A City’s Stories, Unplugged
An off-the-cuff New Year’s resolution by one man to be ‘more creative’ has since morphed into an international contest seeking ‘something beautiful’ from its musically inclined participants.
Published: July 9, 2013
ONE GUITAR. ONE WEEK. ONE SONG. The slogan and premise sound straightforward enough — unless you’re the songwriter-guitarist-singer who agrees to take on the imposing composing challenge, presented by the Acoustic Guitar Project — so relatively simple to accomplish.
Well, that depends. For some musicians, like Eva Louhivuori of Finland, a new original song came to her fully formed in little more than one hour. “Carrying the guitar home got me thinking of melodies,” she says. “I can’t really explain what happened, whether it was the spirit of the guitar, but it got me to compose my song, ‘The Last Time.’ I didn’t think about much. The song just came out by itself!”
For others, the relentless tick-tick-tick of a creative deadline can be daunting. Who can put a stopwatch on brilliance? “Some songs come out faster than others,” notes singer-composer Joel Waldman, a graduate of Boston’s prestigious Berklee College of Music. “I think it depends on how connected you are with ‘the source.’ But as soon as I realize I am blocked, I stop and change the activity.”
How would you do?
You soon may have the opportunity to find out. The Acoustic Guitar Project (TAGP) — described as “a social art experiment” by its creator, Dave Adams — has emerged as far more than the online equivalent of a parlor game or a musical dare for instrumentalists — both raw and seasoned — since it began in April 2012. It is one vision, by one Detroit native, to reinvigorate the creative process one artist at a time — a minor-key global phenomenon that already has made stops in New York, Helsinki, Bogotá and Port-au-Prince.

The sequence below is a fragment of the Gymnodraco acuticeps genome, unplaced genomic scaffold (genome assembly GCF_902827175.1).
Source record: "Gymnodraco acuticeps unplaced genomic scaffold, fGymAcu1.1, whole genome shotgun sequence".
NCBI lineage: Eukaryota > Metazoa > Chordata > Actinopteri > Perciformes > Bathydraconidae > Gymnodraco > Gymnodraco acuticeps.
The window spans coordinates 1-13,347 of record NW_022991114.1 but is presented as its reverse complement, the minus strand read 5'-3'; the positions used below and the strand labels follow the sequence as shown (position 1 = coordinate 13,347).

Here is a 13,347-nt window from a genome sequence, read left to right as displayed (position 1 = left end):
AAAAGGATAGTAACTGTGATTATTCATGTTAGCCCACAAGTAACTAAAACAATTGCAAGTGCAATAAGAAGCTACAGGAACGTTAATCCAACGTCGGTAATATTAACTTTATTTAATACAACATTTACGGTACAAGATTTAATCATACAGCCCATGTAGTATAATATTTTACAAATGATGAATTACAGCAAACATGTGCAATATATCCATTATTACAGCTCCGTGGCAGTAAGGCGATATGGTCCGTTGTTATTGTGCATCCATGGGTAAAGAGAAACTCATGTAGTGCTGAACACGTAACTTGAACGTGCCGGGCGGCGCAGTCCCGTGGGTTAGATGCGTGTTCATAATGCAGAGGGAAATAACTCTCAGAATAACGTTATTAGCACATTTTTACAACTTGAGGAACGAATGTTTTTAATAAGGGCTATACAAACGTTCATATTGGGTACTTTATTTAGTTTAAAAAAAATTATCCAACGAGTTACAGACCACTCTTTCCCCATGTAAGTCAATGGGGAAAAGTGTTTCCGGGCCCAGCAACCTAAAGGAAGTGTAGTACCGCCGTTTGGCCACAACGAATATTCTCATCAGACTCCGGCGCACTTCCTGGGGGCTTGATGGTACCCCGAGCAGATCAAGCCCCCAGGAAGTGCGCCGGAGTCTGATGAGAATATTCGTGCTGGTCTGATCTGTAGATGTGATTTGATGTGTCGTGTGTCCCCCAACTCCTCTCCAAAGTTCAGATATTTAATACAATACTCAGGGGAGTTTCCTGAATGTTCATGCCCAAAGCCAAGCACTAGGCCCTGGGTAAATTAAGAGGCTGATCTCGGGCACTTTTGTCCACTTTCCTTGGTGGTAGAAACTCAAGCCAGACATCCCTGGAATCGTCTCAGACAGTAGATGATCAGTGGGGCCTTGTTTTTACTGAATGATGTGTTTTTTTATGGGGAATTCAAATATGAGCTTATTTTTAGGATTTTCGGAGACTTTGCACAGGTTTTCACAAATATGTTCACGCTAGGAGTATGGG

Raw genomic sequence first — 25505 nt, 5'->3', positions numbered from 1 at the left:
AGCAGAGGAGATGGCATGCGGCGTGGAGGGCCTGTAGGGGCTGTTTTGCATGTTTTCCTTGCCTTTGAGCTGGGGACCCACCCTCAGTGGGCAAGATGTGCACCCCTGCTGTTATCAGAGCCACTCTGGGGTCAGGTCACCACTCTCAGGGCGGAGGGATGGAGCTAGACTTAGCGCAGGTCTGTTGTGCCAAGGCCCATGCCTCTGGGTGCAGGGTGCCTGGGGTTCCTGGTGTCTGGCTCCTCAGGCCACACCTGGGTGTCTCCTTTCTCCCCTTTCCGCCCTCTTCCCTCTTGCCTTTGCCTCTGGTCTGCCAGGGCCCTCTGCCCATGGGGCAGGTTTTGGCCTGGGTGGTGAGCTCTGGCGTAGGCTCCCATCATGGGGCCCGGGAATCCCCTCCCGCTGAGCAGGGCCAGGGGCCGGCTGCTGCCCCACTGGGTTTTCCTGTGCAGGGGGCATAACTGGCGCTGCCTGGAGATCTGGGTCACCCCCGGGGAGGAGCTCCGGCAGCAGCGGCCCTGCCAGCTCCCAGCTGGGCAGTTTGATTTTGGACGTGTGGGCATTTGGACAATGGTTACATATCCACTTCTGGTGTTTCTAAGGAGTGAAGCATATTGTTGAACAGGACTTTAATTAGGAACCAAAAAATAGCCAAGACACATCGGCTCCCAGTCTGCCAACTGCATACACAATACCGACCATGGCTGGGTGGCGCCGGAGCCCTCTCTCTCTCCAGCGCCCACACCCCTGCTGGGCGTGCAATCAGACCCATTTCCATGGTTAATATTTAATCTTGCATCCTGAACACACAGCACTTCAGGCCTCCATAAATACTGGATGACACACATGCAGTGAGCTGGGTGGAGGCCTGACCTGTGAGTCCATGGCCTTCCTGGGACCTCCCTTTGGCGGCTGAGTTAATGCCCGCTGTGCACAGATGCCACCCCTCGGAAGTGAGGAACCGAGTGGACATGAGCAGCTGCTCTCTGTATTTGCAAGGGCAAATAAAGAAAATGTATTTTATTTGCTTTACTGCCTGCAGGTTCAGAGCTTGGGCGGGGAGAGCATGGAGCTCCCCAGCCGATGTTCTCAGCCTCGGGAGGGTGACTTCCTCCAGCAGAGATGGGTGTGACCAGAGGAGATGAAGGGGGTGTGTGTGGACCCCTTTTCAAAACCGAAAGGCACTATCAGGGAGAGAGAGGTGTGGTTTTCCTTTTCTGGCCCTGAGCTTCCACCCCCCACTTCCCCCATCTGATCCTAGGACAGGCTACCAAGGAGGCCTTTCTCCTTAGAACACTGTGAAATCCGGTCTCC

And now it’s coming home: To the home of great music; Adams’ hometown — the rhythm of the streets — Detroit.
“I’d love to have a thousand, or as many submissions as can come out of Detroit,” bubbles Adams, 41, a supremely upbeat and optimistic fellow whose east side upbringing revolved around I-94 and Cadieux.
“It’s really important to me that it comes from every aspect of music in Detroit. I don’t want it to just be about, ‘Hey, what’s the hot indie scene in the city?’ Believe me, I love that, but I really want everyone in the Detroit area to feel like this is open to them, whatever style they play or whatever kind of person they are.”
Here’s how it works: The Project (i.e., Adams) selects a city and one of its musicians to start the exercise. The musician is loaned an acoustic guitar and given one week to compose and record an original song, using only the guitar and a hand-held recorder provided by TAGP. No editing, no overdubs and no computer-generated effects; the song must be played live and the performer chooses his or her best version to upload.
When finished, the musician signs the guitar (very important), has a photo taken with the instrument and sends the song, lyrics, picture and any video accompaniments to the website (theacousticguitarproject.com). Then the songwriter helps Adams select the next person to whom the guitar will be passed. Simple, right? Except maybe for that “writing and recording the song” part.